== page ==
North Korea Holds Chinese Fishing Boat For Ransom

China’s foreign ministry disclosed on Sunday that North Korea took over a Chinese fishing boat earlier this month and continues to hold its crew hostage, according to Chris Buckley of The New York Times:

The vessel’s owner, Yu Xuejun, called the Chinese Embassy in Pyongyang, the North Korean capital, on May 10 to seek help, the Chinese Ministry of Foreign Affairs said in a brief statement issued through Sina Weibo, the country’s Twitter-like microblog service. Mr. Yu was not on the boat when it was seized.

“The embassy immediately made representations to the consular affairs bureau of the North Korean Ministry of Foreign Affairs, asking that North Korea release the vessel and the crew as soon as possible, and ensure the safety of the lives and property of the detained crew, as well as their legitimate rights,” the Chinese ministry statement said.

The Chinese media reports said the boat was seized on May 5, with 16 men onboard, and North Korean authorities demanded payment of 600,000 renminbi, equal to about $98,000, to release them and the vessel, apparently on the grounds that it was fishing in waters claimed by North Korea. The deadline for payment was Sunday, The Beijing Times newspaper said.


China’s state-run Global Times reported on Monday that those responsible were “highly likely from the North Korean army,” with one expert speculating that North Korea may be retaliating for sanctions imposed by the United Nations in March after the rogue state’s third nuclear test. But the Guardian’s Tania Branigan speculates that local North Korean forces took on the heist to make money. The boat’s owner received a call from North Korea claiming that his boat had entered North Korean waters, she reports, though he insists the boat had not left Chinese territory:

“This is not the first time it has happened and it won’t be the last,” said Cheng Xiaohe, an expert on Sino-North Korean relations at Renmin University.

North Korean forces and Chinese fishermen often played a cat-and-mouse game, with incursions over the line by both sides, he said. Other cases had not become public because boat owners simply paid up but this time the ransom appeared to be much higher than usual.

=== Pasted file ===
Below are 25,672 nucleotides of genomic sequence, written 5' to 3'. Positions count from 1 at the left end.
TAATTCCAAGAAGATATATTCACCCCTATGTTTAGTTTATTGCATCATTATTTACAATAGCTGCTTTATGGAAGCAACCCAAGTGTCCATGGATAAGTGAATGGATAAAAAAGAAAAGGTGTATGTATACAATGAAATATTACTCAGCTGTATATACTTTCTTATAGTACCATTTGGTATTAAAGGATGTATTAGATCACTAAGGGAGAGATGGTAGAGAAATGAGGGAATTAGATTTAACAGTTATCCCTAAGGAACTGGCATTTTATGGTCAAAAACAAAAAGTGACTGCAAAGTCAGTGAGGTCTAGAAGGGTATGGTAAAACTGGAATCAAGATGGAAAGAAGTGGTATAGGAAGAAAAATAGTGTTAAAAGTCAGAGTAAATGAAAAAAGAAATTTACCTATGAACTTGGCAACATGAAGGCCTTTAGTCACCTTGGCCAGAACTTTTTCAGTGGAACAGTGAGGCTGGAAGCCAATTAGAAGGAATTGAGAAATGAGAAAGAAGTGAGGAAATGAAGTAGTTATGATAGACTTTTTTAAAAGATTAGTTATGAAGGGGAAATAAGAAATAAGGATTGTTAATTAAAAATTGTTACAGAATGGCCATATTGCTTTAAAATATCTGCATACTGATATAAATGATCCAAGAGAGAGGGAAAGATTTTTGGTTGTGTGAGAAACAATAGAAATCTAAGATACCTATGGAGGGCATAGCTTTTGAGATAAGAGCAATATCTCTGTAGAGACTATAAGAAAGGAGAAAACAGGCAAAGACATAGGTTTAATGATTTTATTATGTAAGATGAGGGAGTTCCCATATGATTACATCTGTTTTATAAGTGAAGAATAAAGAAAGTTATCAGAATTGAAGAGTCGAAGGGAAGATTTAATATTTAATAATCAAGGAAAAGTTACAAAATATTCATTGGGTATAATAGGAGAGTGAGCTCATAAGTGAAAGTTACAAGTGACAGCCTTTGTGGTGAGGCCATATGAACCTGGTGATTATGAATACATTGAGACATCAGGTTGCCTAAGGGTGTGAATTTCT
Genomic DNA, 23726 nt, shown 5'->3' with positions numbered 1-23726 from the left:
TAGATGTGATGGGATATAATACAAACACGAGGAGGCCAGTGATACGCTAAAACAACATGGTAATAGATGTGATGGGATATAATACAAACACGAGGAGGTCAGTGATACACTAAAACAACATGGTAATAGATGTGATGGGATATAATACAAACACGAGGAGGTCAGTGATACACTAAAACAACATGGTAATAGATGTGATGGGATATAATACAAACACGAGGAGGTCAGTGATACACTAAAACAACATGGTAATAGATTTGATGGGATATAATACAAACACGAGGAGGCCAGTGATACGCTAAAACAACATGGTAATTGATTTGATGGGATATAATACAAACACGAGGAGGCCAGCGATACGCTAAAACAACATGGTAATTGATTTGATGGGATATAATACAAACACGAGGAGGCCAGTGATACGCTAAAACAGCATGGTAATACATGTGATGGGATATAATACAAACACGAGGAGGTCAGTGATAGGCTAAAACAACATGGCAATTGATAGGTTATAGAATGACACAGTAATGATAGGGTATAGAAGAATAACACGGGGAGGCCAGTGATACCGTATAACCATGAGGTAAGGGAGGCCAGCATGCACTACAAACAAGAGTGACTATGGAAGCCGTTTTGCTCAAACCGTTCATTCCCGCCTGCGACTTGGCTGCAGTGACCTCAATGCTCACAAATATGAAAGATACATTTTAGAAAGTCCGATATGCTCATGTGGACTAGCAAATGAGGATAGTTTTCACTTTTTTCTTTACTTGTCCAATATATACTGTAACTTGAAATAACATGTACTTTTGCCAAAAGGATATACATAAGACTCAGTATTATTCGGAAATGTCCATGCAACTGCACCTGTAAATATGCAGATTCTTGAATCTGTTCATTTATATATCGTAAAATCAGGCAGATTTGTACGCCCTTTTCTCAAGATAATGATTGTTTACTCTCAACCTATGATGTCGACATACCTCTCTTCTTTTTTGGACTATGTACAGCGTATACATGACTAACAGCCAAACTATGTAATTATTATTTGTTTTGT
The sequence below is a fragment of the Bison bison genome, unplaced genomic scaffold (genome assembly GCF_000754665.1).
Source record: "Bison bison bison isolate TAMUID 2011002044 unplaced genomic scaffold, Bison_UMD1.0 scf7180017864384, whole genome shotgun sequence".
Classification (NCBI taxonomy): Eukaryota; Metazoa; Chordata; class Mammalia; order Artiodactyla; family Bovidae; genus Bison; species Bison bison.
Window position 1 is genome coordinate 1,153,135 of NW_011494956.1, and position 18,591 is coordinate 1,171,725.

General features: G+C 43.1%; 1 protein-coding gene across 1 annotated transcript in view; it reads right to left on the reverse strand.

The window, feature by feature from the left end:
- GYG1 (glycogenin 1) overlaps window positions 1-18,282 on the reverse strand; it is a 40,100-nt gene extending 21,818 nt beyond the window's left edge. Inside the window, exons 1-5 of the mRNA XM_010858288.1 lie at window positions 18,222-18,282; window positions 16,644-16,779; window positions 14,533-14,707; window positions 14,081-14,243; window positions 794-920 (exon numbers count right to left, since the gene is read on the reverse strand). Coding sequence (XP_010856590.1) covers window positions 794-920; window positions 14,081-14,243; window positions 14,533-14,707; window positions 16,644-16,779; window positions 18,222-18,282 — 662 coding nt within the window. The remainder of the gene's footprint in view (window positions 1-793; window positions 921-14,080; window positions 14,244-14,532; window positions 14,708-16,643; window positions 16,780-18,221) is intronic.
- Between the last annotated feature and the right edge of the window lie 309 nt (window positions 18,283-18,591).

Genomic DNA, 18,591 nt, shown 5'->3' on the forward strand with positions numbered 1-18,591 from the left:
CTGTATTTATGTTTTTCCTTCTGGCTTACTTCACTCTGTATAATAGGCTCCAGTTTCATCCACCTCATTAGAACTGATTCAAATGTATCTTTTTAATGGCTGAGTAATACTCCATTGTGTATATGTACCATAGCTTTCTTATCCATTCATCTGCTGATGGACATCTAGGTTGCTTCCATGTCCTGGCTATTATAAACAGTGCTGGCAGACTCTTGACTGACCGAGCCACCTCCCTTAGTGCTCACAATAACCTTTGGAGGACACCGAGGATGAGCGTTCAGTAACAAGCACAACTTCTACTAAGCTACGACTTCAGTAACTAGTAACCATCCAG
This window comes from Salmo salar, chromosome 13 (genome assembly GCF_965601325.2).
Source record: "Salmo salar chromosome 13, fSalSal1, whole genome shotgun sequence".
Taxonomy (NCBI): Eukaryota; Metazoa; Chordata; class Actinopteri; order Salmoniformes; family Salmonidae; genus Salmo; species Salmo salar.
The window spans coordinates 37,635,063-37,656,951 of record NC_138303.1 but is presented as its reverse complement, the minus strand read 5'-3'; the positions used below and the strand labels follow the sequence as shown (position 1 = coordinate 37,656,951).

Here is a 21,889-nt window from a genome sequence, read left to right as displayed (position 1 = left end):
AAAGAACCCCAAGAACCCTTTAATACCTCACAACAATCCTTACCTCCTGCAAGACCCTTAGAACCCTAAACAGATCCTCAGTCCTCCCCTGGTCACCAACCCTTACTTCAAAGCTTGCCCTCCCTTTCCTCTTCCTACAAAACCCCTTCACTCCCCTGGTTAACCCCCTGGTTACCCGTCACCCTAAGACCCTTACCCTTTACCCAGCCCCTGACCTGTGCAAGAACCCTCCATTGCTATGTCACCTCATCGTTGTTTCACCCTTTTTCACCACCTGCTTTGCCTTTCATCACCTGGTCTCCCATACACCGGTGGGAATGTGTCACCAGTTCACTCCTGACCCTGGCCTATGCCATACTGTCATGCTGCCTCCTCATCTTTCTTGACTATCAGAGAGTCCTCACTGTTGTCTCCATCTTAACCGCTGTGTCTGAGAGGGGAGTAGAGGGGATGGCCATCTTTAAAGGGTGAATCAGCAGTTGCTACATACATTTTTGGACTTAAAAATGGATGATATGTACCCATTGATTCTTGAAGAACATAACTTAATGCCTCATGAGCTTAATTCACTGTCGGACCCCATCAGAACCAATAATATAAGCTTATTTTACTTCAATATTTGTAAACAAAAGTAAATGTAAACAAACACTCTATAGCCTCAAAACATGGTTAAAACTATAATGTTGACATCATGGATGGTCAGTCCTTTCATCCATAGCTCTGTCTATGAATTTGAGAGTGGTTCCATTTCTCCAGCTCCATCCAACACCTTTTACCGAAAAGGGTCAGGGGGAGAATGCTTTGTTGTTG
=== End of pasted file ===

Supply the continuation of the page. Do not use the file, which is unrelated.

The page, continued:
“This issue will complicate an already troubled relationship between the two countries but I don’t think the impact will be significant or lasting. I think with the Chinese government intervention it will be settled quickly,” Cheng said.

But he added: “The Chinese side needs to rein in fishermen to make sure they stay in Chinese waters and the DPRK also needs to impose discipline on local military forces.”


For Foreign Policy, Isaac Stone Fish doubts that the kidnappers acted with the full backing of the North Korean military command:

But if the “pirates” were actually members of the North Korean military acting in concert with Pyongyang, why the laughably small ransom? Yu told a Chinese journalist that he can’t pay the “sky-high price” of $100,000 — that may be true, but the sticker price for international incidents is usually higher than that of a luxury car. (By comparison, in 2010, the average ransom demand from Somali pirates was $5.4 million.)

It’s not the first time this has happened. A year ago almost to the day, North Koreans abducted 29 Chinese fishermen; the identity of the North Koreans, or whether they were authorities or autonomous kidnappers, remains unknown. The fishermen were returned and relieved of all their possessions, in some cases even including their clothes and the pencils in their pocket. Is the North Korean army so starved of resources that it would steal writing utensils from Chinese fishermen?



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